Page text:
In the first four games of the season, Golson rushed a total of 13 times for one first down and two touchdowns. After that, 23 of his 64 rushes resulted in a first down and he reached the end zone four times.

Rees simply does not have this element in his game. He has exactly one rushing play in his career longer than 8 yards -- a 12-yard run against Tulsa during his freshman season -- and has never had more than 6 net rushing yards in a game.
College football guru Phil Steele has been releasing his preseason All-America teams for each conference recently, and the independent one is, as usual, dominated by Notre Dame players.

It's not exactly a surprise -- Steele goes three teams deep off just seven schools that make up the independents. He usually goes four teams for actual conferences.

Let's take a look at the Irish honorees, team-by-team.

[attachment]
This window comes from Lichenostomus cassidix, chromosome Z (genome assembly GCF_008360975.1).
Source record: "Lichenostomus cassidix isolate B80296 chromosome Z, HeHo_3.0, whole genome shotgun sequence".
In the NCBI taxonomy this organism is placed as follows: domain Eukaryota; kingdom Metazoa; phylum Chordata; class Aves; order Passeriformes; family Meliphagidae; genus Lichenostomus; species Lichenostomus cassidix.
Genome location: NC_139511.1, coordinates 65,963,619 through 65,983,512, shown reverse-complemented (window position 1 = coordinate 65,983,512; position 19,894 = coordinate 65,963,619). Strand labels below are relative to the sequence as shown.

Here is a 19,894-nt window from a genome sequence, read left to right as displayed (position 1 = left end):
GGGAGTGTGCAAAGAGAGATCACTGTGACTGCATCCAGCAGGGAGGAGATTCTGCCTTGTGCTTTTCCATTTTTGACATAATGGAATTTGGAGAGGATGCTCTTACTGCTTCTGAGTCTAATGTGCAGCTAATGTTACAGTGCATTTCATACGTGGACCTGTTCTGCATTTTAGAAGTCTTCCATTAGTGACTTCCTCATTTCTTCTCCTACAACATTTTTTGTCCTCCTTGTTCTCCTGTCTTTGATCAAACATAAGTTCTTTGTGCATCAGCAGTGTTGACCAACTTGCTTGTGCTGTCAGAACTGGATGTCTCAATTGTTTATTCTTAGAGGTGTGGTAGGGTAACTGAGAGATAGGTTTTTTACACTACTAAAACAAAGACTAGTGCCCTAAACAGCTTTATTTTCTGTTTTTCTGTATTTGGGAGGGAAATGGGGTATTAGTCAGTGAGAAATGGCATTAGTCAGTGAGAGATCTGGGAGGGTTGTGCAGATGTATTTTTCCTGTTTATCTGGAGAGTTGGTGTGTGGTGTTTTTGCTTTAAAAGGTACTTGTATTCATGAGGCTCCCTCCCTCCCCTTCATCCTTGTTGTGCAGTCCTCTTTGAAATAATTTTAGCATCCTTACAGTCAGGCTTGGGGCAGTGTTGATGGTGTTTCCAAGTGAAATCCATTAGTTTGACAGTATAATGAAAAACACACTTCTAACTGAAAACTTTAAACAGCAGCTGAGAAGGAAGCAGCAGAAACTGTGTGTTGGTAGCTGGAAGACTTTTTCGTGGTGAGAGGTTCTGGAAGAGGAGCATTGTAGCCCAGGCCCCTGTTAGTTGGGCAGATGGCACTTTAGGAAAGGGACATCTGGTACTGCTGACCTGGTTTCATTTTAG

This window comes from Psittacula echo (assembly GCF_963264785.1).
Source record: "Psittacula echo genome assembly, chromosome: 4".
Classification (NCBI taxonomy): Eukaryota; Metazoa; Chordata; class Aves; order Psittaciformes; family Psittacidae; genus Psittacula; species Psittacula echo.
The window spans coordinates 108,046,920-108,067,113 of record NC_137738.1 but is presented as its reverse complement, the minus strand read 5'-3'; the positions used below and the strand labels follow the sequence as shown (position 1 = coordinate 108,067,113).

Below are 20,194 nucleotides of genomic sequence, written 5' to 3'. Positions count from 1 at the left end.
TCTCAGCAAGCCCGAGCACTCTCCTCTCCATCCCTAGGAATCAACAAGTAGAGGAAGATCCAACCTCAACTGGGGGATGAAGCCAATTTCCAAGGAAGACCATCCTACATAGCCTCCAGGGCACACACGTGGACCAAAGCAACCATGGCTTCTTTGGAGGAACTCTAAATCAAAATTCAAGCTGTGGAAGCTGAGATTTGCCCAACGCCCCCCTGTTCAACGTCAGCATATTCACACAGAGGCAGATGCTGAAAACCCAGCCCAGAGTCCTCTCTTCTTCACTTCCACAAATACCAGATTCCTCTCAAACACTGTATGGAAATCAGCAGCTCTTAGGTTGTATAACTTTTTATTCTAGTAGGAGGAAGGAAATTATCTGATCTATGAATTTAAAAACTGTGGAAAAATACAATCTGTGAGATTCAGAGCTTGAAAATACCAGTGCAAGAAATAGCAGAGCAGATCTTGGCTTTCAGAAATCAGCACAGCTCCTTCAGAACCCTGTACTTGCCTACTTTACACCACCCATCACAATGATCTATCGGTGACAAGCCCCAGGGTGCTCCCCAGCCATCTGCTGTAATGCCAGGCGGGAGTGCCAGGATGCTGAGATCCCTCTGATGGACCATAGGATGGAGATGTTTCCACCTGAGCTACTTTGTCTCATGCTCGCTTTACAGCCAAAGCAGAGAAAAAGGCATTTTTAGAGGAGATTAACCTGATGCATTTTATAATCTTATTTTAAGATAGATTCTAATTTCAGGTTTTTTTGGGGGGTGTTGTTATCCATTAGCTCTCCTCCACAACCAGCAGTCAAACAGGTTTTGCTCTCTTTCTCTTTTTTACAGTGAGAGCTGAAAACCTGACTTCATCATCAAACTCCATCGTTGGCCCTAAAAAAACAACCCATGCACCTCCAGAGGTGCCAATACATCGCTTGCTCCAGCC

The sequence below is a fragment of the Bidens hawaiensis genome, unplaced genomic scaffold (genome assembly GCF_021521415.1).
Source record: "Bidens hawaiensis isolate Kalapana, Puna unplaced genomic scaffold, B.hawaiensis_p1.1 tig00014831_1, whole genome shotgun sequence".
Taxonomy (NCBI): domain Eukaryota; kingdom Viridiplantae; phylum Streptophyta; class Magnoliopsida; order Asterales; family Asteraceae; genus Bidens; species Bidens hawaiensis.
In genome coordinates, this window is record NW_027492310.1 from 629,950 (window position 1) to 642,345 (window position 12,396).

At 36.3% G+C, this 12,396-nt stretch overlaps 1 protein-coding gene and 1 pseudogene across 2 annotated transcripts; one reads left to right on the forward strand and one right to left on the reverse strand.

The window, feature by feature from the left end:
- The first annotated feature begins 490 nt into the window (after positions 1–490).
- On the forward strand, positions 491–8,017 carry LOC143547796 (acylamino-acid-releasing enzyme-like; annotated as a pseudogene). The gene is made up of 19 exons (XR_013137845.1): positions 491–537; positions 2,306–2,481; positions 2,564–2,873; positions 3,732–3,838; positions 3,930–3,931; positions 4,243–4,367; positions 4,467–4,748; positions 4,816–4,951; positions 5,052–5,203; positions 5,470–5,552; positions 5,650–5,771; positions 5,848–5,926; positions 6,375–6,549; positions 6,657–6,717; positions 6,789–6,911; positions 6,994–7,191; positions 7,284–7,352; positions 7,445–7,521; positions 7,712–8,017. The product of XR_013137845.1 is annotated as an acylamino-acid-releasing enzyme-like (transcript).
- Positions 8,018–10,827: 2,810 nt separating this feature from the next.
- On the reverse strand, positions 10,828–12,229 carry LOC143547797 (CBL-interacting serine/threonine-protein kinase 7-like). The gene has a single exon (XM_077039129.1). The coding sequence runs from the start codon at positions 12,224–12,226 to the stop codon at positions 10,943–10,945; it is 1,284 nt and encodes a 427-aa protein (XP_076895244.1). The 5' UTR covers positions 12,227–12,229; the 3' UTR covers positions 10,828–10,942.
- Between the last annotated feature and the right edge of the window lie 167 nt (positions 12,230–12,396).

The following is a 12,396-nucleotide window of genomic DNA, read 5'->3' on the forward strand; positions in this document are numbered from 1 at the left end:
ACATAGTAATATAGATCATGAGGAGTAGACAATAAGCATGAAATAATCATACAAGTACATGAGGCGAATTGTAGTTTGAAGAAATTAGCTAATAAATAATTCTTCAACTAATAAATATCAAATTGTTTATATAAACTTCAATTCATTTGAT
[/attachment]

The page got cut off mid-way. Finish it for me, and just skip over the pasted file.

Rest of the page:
Notre Dame's 25 players across the 84 players on all three teams were the most among the independents. BYU had 14, Navy had 12, New Mexico State had 12, Old Dominion had 10, Army had seven and Idaho had four.

Obviously, this list was released before Golson was suspended from school for a semester, and before the recent uncertainty surrounding Vanderdoes' desire to actually go to Notre Dame.

The Irish's entire starting defense makes the teams, save for Carlo Calabrese, who has alternated at the Will linebacker spot at Notre Dame with Fox. It's definitely surprising to see Smith, a player who has not even enrolled yet, listed over a fifth-year senior with starting experience in Calabrese.